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Military historian shortlisted twice for major international awards

One of the world’s largest history prizes, has shortlisted ‘The Bombing War: Europe 1939-1945’ by University of Exeter historian, Professor Richard Overy. The book has also been shortlisted for the Duke of Westminster Medal for Military Literature, run by Royal United Services Institute (RUSI) in London.

Now in its seventh year, the Cundill Prize in Historical Literature is the world’s most lucrative international award for a nonfiction book; it is worth $75,000 and presented each year by McGill University in Canada. The prize is awarded to an individual who has published a book written in English (or translated to English), and who is considered to have had (or likely to have) a profound literary, social and academic impact in the area of history. Professor Overy’s book was amongst 165 books reviewed and was selected as one of six nominated for the final shortlist.

Professor Overy said: “I'm pleased that the history of bombing during the Second World War has attracted so much attention and honoured to be included in the shortlist. Bombing continues to be used as a military and political instrument and a critical history of the first major offensives will help to put the strategy into perspective.”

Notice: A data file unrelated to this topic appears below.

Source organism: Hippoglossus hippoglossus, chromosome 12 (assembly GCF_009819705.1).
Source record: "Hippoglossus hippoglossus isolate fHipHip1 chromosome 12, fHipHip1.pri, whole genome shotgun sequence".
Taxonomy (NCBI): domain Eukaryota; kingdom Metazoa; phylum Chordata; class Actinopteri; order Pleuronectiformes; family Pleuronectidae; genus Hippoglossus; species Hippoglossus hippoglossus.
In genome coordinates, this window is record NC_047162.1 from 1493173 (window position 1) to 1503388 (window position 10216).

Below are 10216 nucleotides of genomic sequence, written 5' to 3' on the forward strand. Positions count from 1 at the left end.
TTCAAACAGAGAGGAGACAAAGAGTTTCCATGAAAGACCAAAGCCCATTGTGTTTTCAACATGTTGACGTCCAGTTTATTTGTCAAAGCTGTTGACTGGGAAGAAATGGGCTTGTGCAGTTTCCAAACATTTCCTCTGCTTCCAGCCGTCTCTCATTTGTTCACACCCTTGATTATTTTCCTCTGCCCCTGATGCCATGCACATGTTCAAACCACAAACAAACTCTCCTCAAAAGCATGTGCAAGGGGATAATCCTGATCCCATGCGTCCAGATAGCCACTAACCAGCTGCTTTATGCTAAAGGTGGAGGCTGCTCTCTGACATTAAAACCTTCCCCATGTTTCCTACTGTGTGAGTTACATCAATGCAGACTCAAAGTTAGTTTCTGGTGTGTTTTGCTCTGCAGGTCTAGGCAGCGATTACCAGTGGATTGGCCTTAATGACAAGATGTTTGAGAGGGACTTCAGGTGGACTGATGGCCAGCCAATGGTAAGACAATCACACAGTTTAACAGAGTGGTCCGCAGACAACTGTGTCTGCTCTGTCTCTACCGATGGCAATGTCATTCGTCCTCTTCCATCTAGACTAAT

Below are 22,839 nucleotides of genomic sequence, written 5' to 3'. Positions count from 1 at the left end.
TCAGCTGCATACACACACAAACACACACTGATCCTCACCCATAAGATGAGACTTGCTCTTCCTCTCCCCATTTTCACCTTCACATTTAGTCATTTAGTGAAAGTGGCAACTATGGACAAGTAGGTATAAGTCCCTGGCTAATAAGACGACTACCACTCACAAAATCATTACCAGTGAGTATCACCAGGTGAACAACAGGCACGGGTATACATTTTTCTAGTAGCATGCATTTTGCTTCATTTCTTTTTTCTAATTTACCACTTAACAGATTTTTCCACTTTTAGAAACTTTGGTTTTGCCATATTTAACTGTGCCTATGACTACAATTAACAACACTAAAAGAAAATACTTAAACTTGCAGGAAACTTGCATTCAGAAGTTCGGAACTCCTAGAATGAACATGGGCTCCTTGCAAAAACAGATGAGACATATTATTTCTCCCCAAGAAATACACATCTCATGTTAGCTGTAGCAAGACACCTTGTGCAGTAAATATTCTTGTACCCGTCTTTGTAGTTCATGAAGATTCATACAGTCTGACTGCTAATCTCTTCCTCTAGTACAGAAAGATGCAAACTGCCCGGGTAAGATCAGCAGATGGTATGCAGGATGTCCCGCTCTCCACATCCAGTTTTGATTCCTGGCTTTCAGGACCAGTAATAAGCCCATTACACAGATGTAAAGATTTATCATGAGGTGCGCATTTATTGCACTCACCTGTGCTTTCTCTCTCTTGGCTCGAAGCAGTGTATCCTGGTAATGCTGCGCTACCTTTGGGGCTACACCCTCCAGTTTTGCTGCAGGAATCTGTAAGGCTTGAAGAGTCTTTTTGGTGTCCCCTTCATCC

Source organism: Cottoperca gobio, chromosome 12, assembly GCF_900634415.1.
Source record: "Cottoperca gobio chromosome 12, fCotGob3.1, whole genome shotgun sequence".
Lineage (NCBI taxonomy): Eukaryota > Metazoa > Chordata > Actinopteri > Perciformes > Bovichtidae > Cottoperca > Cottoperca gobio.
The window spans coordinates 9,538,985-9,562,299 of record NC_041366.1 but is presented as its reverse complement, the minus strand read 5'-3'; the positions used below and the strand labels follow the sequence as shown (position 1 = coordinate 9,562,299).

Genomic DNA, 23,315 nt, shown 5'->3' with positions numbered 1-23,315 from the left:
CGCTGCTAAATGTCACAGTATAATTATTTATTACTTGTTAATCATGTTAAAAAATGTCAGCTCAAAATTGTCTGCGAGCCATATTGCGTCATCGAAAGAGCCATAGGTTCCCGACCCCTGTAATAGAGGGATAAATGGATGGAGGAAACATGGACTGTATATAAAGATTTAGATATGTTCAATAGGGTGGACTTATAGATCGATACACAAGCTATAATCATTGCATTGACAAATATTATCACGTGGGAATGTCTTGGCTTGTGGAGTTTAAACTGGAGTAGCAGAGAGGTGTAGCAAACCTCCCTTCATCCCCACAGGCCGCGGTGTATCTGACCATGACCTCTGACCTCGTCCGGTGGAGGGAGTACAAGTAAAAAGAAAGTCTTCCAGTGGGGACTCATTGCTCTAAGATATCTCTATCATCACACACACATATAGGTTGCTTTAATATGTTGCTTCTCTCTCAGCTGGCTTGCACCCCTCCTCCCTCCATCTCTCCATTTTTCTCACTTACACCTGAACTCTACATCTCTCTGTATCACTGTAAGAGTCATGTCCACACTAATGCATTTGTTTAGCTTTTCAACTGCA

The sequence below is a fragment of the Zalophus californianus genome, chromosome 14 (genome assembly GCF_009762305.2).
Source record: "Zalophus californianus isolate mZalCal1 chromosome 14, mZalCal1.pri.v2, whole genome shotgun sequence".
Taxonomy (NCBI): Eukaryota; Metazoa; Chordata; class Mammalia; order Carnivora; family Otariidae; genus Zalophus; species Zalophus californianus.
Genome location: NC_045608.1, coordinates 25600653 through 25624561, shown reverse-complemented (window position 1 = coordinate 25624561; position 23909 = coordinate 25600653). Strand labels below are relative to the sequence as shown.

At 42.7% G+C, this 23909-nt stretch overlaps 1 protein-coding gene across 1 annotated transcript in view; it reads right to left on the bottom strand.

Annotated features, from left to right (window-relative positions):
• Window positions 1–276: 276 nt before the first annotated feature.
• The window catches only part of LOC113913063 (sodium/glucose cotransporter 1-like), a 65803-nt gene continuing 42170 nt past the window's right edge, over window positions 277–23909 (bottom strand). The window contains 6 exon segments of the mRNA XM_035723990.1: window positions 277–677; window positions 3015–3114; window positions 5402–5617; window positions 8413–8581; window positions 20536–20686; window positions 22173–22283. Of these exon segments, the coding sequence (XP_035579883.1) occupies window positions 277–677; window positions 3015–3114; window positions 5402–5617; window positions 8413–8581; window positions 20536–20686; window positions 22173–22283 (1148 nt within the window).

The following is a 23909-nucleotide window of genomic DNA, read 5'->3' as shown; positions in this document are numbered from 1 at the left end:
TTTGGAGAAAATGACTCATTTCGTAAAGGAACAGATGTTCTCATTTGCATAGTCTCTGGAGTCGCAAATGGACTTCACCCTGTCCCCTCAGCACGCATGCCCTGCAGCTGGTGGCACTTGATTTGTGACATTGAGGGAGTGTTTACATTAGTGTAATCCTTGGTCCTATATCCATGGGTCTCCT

The grand prize winner of the 2014 Cundill Prize will be announced at an awards ceremony in Toronto, Canada on 20 November 2014.

Professor Manfredi, who serves as Administrative Chair of the Cundill Prize, said:“The Cundill Prize aims to introduce outstanding history books to the wider public, shining a spotlight on a diverse range of topics that appeal to experts, informed readers, and history buffs.  This year’s shortlist takes us across time and around the globe: the monumental history of the Democratic Republic of Congo; the American Revolution and the fate of the British Empire; the history of the Blitz; the collapse of the Habsburg Empire and the start of WWI; slavery in the Age of Emancipation; and the 1971 atrocities in Bangladesh and the shaping of Asia,”

He added: “Each book is a thorough examination of a time and place, and highlights how history shapes our present understanding of world events.”

The Duke of Westminster's Medal for Military Literature is also a highly competitive award.  RUSI supervise the award which is given to a book by a living author, regardless of nationality, gender or age, which makes a notable and original contribution to the study of international and national security and defence. The winning author will be presented with a Medal and invited to deliver a speech to an invited audience of peers at the Institute’s headquarters in Whitehall later this year.

Professor Overy commented:“Shortlisting for the Cundill Prize and the Duke of Westminster Medal is a welcome indication of the serious interest now being given to the history of air warfare.”

Date: 17 October 2014

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